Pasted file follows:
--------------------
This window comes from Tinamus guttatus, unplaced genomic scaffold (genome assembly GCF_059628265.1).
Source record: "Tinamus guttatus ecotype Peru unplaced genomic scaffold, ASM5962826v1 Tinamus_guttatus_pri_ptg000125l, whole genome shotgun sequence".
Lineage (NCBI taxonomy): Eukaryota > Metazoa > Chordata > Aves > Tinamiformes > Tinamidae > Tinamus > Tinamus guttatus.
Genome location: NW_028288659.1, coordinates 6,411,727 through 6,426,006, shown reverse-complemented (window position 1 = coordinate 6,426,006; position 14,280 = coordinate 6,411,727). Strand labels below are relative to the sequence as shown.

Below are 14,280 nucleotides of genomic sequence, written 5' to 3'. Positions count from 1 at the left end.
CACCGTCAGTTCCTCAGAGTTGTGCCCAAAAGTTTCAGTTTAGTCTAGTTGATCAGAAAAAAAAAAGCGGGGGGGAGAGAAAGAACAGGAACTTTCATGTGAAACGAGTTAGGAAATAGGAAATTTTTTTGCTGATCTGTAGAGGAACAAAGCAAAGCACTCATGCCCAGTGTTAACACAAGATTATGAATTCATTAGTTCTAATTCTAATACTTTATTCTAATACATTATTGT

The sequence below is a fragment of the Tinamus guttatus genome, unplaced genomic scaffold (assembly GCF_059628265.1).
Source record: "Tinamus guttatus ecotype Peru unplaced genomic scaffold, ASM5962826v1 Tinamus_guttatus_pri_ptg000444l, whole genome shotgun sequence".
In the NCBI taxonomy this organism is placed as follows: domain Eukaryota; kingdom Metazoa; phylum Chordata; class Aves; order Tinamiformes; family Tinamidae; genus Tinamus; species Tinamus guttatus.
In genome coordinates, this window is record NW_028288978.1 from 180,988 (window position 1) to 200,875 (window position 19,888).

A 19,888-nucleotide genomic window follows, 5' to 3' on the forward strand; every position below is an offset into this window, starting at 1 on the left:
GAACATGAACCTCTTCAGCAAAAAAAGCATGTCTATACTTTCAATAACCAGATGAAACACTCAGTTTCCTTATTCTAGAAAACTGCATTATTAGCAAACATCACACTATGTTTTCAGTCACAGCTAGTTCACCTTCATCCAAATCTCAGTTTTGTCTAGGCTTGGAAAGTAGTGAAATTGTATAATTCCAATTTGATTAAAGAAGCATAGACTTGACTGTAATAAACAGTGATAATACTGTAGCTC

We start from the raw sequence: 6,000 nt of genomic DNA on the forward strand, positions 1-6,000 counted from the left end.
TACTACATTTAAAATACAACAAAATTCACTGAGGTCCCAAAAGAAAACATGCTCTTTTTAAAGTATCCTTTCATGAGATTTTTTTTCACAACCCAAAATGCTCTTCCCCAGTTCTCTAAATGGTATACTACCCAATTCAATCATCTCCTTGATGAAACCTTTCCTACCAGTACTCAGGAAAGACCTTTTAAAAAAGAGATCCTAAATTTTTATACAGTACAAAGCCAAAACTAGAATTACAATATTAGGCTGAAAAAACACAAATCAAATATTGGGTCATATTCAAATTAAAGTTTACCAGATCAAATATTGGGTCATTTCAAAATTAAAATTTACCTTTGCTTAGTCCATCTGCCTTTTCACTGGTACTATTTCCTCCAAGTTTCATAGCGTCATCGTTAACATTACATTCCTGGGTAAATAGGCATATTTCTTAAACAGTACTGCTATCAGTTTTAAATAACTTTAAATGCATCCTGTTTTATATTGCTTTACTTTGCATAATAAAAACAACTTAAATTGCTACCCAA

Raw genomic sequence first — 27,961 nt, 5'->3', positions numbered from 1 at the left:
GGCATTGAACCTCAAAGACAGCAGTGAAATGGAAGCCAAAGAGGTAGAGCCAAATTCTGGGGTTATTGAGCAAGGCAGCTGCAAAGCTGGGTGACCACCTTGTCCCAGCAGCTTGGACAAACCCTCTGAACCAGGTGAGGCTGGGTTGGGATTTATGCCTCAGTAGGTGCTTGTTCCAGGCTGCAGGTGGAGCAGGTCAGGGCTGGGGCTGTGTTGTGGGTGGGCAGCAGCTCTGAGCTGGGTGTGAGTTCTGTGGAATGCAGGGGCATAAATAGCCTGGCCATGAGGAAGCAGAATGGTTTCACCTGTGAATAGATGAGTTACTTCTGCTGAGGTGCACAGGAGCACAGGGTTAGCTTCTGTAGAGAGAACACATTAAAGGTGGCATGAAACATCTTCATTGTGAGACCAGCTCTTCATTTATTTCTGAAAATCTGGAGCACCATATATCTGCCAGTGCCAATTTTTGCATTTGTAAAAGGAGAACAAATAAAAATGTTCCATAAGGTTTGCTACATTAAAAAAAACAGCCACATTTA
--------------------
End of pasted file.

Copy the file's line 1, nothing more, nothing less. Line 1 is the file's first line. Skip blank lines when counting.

This window comes from Tinamus guttatus, unplaced genomic scaffold (genome assembly GCF_059628265.1).